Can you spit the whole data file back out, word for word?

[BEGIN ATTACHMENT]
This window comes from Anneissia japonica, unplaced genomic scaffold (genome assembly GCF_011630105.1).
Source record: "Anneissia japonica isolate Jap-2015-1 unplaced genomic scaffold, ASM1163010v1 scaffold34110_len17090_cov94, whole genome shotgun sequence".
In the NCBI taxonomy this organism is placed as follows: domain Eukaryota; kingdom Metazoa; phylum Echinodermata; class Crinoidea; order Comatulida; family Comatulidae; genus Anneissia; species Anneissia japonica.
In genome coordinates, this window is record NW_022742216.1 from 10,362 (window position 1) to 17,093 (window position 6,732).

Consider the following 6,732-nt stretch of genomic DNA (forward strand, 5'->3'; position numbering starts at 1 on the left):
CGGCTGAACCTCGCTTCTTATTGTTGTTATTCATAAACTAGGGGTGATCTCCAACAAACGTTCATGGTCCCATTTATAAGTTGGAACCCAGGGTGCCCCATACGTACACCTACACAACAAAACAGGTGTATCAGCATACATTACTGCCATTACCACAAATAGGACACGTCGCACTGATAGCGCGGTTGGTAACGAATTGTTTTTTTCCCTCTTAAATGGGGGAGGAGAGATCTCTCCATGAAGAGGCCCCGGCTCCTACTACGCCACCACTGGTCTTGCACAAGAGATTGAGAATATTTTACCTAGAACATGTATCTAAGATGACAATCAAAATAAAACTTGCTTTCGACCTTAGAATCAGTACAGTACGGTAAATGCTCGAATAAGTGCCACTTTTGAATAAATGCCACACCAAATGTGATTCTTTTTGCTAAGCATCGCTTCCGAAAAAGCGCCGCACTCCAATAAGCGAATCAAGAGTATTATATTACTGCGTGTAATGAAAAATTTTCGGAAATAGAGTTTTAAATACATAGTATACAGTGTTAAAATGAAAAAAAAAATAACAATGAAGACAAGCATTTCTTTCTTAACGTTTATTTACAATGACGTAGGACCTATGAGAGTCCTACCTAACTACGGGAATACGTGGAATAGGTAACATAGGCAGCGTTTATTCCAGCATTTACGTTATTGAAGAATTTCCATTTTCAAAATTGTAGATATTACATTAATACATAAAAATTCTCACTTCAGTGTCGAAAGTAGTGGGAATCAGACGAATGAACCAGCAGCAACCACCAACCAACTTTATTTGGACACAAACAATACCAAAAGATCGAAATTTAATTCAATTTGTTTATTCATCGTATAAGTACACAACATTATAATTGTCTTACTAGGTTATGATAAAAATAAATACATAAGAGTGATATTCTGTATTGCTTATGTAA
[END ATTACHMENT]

This window comes from Anneissia japonica, unplaced genomic scaffold (genome assembly GCF_011630105.1).
Source record: "Anneissia japonica isolate Jap-2015-1 unplaced genomic scaffold, ASM1163010v1 scaffold34110_len17090_cov94, whole genome shotgun sequence".
In the NCBI taxonomy this organism is placed as follows: domain Eukaryota; kingdom Metazoa; phylum Echinodermata; class Crinoidea; order Comatulida; family Comatulidae; genus Anneissia; species Anneissia japonica.
In genome coordinates, this window is record NW_022742216.1 from 10,362 (window position 1) to 17,093 (window position 6,732).

Consider the following 6,732-nt stretch of genomic DNA (forward strand, 5'->3'; position numbering starts at 1 on the left):
CGGCTGAACCTCGCTTCTTATTGTTGTTATTCATAAACTAGGGGTGATCTCCAACAAACGTTCATGGTCCCATTTATAAGTTGGAACCCAGGGTGCCCCATACGTACACCTACACAACAAAACAGGTGTATCAGCATACATTACTGCCATTACCACAAATAGGACACGTCGCACTGATAGCGCGGTTGGTAACGAATTGTTTTTTTCCCTCTTAAATGGGGGAGGAGAGATCTCTCCATGAAGAGGCCCCGGCTCCTACTACGCCACCACTGGTCTTGCACAAGAGATTGAGAATATTTTACCTAGAACATGTATCTAAGATGACAATCAAAATAAAACTTGCTTTCGACCTTAGAATCAGTACAGTACGGTAAATGCTCGAATAAGTGCCACTTTTGAATAAATGCCACACCAAATGTGATTCTTTTTGCTAAGCATCGCTTCCGAAAAAGCGCCGCACTCCAATAAGCGAATCAAGAGTATTATATTACTGCGTGTAATGAAAAATTTTCGGAAATAGAGTTTTAAATACATAGTATACAGTGTTAAAATGAAAAAAAAAATAACAATGAAGACAAGCATTTCTTTCTTAACGTTTATTTACAATGACGTAGGACCTATGAGAGTCCTACCTAACTACGGGAATACGTGGAATAGGTAACATAGGCAGCGTTTATTCCAGCATTTACGTTATTGAAGAATTTCCATTTTCAAAATTGTAGATATTACATTAATACATAAAAATTCTCACTTCAGTGTCGAAAGTAGTGGGAATCAGACGAATGAACCAGCAGCAACCACCAACCAACTTTATTTGGACACAAACAATACCAAAAGATCGAAATTTAATTCAATTTGTTTATTCATCGTATAAGTACACAACATTATAATTGTCTTACTAGGTTATGATAAAAATAAATACATAAGAGTGATATTCTGTATTGCTTATGTAA